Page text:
The health-care debate has focused on why medical costs, decade after decade, have increased far faster than other goods and services, as if the laws of inflation don't apply to medical services. Various explanations have been advanced, but three circumstances, and their synergy, have largely escaped attention. The first of these is our society's propensity to pay for things without regard to utility. This is illustrated by what might be called the cataract test.
In the early '90s, while living in Europe, I developed a rare eye disease that among other things led to a cataract in the affected eye. Fortunately the disease had bypassed the other eye. Still, it chastened me to learn that the public health system would not approve a cataract operation in the sick eye: a person with one healthy, cataract-free eye could live more or less normally, and therefore had no entitlement, I was told, to a procedure underwritten by the public sector. The socialized healthcare system covered only the minimum needed for utilitarian purposes.
Years later, once the disease had rendered the affected eye useless in any event, I came to agree with the logic. Being half-blind hasn't diminished my access to a driver's license, for example, in any of the several states I've lived in since returning from Europe.
Be that as it may, the health insurers I interviewed recently all stated that their policies would have covered the surgery — “lens, prosthetic (intraocular) with cataract extraction, one-stage, with second eye healthy,” to use the official terminology. They also stated that they would pay for such exotica as frequent urination and chronic fatigue syndrome, or “yuppie flu” (conditions I myself have “suffered” from, but whose classification as diseases leaves me bemused), assuming “medical necessity” — a very malleable criterion in a society where someone is trying to profit from virtually every facet of medical care.
It is hard to resist the conclusion that health insurance is trending toward covering more and more conditions and procedures, at more and more expense. Those diagnoses and procedures are catalogued in an arcane, periodically revised set of codes known as the international classification of diseases, or ICD. The latest revision of this lengthy roster will make it much longer still, going from 17,500 to 140,000 codes. But Rhonda Buchholtz of the AAPC, medical coding's professional association, says that the new ICD will add only specificity, not new diseases and therapies; the one code for an ankle sprain will become 72, for example.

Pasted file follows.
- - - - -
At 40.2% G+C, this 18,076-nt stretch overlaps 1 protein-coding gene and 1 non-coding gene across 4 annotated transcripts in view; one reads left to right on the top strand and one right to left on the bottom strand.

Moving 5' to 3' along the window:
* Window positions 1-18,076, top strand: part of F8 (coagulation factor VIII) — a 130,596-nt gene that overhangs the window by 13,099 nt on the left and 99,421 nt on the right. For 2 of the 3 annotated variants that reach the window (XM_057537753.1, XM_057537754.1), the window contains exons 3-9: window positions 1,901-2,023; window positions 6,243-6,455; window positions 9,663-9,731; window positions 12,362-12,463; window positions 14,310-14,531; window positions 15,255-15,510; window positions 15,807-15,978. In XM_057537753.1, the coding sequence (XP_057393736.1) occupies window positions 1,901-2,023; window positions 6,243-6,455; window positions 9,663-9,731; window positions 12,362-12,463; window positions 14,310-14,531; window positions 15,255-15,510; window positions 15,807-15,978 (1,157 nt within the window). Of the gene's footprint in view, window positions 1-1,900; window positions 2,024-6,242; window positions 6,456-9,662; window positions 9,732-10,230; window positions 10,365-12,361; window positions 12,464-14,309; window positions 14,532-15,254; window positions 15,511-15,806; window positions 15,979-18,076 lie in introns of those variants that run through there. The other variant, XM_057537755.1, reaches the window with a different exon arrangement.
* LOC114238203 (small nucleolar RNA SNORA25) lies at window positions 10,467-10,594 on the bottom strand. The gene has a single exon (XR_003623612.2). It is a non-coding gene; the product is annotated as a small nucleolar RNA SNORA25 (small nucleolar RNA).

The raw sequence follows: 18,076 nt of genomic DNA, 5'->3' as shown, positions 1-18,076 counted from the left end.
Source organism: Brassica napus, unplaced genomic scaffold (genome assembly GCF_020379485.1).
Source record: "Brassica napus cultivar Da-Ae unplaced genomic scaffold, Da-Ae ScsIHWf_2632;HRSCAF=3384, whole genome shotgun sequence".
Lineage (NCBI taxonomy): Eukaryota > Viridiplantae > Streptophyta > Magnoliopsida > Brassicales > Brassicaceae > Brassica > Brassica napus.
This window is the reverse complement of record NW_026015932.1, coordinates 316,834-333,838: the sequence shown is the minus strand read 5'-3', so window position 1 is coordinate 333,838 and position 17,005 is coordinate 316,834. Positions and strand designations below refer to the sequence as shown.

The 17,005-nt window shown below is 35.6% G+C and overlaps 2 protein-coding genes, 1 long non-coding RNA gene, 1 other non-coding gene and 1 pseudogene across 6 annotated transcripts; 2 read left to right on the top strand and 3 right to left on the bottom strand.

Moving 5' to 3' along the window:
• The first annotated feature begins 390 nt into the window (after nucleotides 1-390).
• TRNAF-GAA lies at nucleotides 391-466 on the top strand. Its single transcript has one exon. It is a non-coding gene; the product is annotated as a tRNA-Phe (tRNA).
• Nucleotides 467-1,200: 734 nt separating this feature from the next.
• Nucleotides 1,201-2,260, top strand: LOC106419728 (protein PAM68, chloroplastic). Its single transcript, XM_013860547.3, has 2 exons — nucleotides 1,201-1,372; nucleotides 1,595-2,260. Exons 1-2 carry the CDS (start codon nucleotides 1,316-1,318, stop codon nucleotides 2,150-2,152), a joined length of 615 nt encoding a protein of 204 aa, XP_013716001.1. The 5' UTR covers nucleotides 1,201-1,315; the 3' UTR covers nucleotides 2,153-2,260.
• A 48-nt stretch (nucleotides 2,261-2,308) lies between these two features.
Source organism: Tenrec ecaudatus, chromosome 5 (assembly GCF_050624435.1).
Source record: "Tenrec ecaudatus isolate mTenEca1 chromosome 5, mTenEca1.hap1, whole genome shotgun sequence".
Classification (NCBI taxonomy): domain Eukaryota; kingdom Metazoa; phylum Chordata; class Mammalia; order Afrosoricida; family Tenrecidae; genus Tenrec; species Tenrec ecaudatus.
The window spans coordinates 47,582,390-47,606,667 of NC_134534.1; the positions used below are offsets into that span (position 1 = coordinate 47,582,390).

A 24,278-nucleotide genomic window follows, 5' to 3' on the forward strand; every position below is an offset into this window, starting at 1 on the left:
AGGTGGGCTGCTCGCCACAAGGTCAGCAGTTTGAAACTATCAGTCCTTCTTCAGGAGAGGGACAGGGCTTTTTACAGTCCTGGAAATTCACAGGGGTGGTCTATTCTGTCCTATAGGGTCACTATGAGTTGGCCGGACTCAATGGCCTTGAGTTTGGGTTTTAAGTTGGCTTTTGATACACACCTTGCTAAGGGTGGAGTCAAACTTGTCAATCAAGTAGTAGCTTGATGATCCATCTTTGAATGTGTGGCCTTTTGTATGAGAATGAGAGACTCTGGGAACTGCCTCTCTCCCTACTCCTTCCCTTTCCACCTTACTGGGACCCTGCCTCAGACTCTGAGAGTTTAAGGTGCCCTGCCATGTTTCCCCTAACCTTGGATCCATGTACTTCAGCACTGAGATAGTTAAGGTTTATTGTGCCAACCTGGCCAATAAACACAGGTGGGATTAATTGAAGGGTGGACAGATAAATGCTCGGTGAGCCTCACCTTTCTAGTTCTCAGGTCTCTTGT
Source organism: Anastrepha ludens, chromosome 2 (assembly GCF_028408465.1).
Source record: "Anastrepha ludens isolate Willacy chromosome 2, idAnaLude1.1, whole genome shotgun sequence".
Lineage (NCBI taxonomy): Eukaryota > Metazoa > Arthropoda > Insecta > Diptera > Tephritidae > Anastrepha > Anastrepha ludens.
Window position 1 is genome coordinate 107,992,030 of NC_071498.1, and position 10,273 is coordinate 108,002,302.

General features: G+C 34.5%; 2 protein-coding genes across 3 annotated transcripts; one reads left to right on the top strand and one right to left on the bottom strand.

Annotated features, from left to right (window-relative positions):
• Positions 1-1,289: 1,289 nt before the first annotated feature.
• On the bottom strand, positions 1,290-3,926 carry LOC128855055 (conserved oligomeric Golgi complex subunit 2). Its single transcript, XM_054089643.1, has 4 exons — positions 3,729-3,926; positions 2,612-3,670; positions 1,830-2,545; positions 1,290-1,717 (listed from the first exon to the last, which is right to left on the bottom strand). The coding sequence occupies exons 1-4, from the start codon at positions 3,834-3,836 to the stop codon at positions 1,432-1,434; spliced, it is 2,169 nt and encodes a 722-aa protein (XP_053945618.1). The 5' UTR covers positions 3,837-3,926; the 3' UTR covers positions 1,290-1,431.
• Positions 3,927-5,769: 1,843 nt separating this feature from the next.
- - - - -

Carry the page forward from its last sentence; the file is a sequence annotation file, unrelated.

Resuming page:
The revision could perhaps best be described not as an expansion, but as a translation into a more detailed language. More to the point, however, the ICD cannot include procedures that do not yet exist; nor can it anticipate what conditions future medical researchers might “discover” to be pathological. MRIs didn't have codes before their development 40 years ago. (They now have nine.) The ICD's 1965 version made no mention of chronic fatigue syndrome. Medicine is an expanding universe, forever entering new realms.
President Obama's health-care reform act remains an uncertain factor in these developments, but it is difficult to argue that it will shrink the scope of recognized, insurable care. As Marianne Udow-Phillips of the Center for Healthcare Research & Transformation has pointed out, no one can say whether fertility services and eating disorders, to cite two rubrics, will acquire the status of “essential benefits,” as defined by the reform statute, and therefore become legally required elements of health insurance.
We can assume that lobbyists are lining up to tip the decision-making process toward the ailments and procedures they (so to speak) champion. Whether the ultimate decision-maker, the U.S. secretary of health and human services, “will be able to be conservative is a real question,” Udow-Phillips opines. “Politically, it is easier to be more comprehensive when it comes to benefits than to limit the scope of coverage.”
The steep curve of medical inflation thus appears to involve more than the habit of buying. The second factor — this proliferation of innovative procedures and capabilities, and of new diagnoses — is peculiar to only certain sectors, the medical industry among them.
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